An anterior cervical discectomy fusion (ACDF) procedure is an operation performed on the upper spine to relieve pressure on one or more nerve roots, or on the spinal cord.
Neck and arm pain, among other symptoms, may occur when an intervertebral disc herniates. This happens, either suddenly with injury or slowly over time, when some of the discâ€™s jelly-like center bulges or ruptures through its tough, fibrous outer ring and presses on a nerve.
When a disc ruptures in the cervical spine, it puts pressure on one or more nerve roots (often called nerve root compression) or on the spinal cord. This pressure causes symptoms in the neck, arms, and even legs.
Further pressure may be caused by rough edges of bone, called bone spurs, that naturally build up around some herniated discs.
In this operation, the cervical spine is reached through a small incision in the front of your neck. After the soft tissues of the neck are separated, the intervertebral disc and bone spurs are removed. The space left between the vertebrae may be left open or filled with a small piece of bone. In time the vertebrae may fuse, or join together.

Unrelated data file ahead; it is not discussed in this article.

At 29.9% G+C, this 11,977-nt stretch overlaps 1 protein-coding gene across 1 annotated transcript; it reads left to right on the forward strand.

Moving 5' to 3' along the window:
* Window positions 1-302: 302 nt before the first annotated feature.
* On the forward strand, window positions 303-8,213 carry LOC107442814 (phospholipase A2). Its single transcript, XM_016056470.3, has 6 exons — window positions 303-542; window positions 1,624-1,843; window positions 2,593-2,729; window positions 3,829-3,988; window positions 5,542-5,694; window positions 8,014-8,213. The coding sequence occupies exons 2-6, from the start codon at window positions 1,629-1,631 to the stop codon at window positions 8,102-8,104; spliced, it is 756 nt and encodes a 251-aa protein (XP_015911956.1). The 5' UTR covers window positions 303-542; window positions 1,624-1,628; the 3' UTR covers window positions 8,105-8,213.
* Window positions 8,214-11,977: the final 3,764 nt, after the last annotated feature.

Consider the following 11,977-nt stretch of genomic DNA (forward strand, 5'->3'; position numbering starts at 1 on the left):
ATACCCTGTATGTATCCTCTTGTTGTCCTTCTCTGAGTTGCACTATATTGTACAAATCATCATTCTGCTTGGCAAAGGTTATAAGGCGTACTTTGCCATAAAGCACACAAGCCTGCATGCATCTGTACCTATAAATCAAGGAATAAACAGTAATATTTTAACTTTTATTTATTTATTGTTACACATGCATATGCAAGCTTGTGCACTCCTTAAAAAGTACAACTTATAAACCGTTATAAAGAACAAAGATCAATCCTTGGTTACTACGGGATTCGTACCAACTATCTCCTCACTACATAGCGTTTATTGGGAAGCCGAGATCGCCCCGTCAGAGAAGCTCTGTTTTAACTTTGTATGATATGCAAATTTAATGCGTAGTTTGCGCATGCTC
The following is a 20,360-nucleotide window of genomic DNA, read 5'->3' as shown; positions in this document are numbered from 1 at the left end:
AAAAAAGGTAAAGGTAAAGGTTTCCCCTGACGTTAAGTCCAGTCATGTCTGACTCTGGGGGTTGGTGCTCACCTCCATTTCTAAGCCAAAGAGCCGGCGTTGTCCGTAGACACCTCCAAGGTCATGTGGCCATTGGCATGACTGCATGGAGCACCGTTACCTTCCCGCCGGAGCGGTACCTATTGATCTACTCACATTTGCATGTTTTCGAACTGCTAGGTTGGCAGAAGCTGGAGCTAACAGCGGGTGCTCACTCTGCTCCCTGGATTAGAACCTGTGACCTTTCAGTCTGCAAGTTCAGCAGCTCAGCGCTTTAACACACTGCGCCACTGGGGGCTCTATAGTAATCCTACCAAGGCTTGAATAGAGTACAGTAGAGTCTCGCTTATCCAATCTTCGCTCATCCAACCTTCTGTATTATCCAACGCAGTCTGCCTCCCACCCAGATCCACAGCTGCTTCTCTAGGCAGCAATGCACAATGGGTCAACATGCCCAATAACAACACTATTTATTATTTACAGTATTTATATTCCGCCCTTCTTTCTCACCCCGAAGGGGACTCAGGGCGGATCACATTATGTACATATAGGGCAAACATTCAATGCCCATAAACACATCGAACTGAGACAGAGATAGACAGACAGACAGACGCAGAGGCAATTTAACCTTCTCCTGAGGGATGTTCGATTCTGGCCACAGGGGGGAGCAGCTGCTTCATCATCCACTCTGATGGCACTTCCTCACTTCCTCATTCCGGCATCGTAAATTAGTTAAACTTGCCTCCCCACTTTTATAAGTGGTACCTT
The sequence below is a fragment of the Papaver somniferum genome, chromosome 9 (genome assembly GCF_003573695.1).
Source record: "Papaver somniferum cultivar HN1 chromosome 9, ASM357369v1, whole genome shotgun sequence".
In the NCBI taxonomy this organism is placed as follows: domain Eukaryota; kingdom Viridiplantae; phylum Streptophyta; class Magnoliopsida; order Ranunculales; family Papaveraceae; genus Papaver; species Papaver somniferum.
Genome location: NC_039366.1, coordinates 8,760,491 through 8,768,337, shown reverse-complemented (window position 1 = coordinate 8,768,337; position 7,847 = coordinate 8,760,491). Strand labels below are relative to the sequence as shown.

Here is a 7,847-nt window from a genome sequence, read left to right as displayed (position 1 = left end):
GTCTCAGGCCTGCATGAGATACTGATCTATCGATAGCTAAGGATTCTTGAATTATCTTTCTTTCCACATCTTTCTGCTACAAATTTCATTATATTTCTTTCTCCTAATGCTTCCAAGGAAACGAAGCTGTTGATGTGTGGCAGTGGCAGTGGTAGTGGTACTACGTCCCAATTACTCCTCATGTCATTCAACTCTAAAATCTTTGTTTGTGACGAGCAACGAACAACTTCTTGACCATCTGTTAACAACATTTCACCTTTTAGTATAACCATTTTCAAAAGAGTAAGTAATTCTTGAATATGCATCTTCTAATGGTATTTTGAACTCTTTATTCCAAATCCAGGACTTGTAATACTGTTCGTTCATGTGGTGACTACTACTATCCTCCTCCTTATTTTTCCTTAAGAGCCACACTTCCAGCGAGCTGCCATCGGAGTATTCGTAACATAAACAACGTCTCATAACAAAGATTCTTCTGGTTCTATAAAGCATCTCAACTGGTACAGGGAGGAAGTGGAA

Dr. Schell is a foremost expert in the performance of ACDF procedures. He regularly utilizes the latest technologies and techniques to performÂ ACDFs safely and effectively at a variety of convenient facilities. If you think you are a candidate for an ACDF, please contact Schell Spinal.